Cyber Monday offers shoppers incentives

By Nancy Pierce

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It’s been a classic battle in the holiday shopping season between venturing into the madness of a store or the simple yet sometimes more costly venture of an online website.

Courtesy Gustavo Pimenta/Flickr

For some students of the University of Massachusetts and local residents, online shopping has taken a back seat, as shopping in stores has become favorite among students.

One student, sophomore Molly Almeida, will be heading into the stores for holiday shopping this year. She said she prefers going into stores for the visual effect, like seeing clothes and trying them on.

“I like to see it in person, it’s not just a picture online,” she said about items in stores.

Almeida also noted she enjoys the experience of walking around in stores and browsing through items, opposed to online shopping.

Like Almeida, junior Laura Espinosa said she will do her holiday shopping in stores as well. She said she typically hits the stores when she doesn’t know specifically what she’s shopping for, as opposed to when she shops online, she knows exactly what she’s searching. Espinosa also said when she shops in stores she’s usually with another person who can offer their opinion. She said in stores sales signs are highly visible, whereas online, they don’t always advertise sales.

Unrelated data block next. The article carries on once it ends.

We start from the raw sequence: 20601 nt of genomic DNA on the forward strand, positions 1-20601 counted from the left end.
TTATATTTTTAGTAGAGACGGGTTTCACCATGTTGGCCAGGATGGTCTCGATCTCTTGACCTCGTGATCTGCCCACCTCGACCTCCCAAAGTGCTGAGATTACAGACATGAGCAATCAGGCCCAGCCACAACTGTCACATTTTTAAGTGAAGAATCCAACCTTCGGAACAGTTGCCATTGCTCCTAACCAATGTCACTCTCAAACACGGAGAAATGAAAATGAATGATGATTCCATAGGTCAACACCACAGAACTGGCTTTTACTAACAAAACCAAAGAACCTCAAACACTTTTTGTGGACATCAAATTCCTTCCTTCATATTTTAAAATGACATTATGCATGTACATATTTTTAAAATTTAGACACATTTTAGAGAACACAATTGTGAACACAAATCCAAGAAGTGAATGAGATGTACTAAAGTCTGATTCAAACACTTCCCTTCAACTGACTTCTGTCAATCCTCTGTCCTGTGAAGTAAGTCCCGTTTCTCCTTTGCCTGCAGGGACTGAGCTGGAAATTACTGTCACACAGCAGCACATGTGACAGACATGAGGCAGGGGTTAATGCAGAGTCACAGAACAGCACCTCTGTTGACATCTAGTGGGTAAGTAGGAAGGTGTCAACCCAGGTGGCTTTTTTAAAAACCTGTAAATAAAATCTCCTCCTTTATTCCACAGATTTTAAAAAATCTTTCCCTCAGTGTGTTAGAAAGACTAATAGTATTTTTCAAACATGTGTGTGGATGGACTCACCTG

Part of this advertising includes putting items up in a window for all to gaze at, something which sophomore Loren Couse prefers. He said he enjoys window shopping and listening to the Christmas music and that online holiday shopping takes away from the holiday experience.

Holiday cheer is ever prevalent in stores this time of year, allowing normally strangers to engage in spreading the magic of the holidays. For Cathie Rubeck, an employee of Amherst College, this has pushed her in favor of store shopping. She said she likes the experience of socializing and being interactive with people physically in front of her rather than on the Internet.

Being physically in the store allows one to use all their sense when shopping, something that Judy Rose, a clerk at UMass, said she enjoys. She noted that online shopping offers tremendous security and credit card risk.

But while online shopping might offer security risks, UMass senior Merelyn Fernandez noted that she avoids the “overall annoyance of having to go to the mall” by shopping online. She also said she enjoys the ability to compare prices across multiple platforms by shopping online.

Shopping online is also the main choice for freshman Anita Patel, junior Eva Saltus and South Deerfield resident Nanci Schwartz.

However, the aforementioned supporters of online shopping noted that one vice they have with the new form of shopping is the taxes and additional shipping fees.

But despite these vices that students and residents both have with shopping online, national numbers seem to tell the contrary as this year’s Cyber Monday attracted a record number of online shoppers, eager to get their shopping done online rather than waiting in lines on Black Friday.

More than 122 million Americans planned to shop on Cyber Monday this year up from 106.9 million who shopped on Cyber Monday last year, according to a shop.org survey.

Nancy Pierce can be reached at [email protected]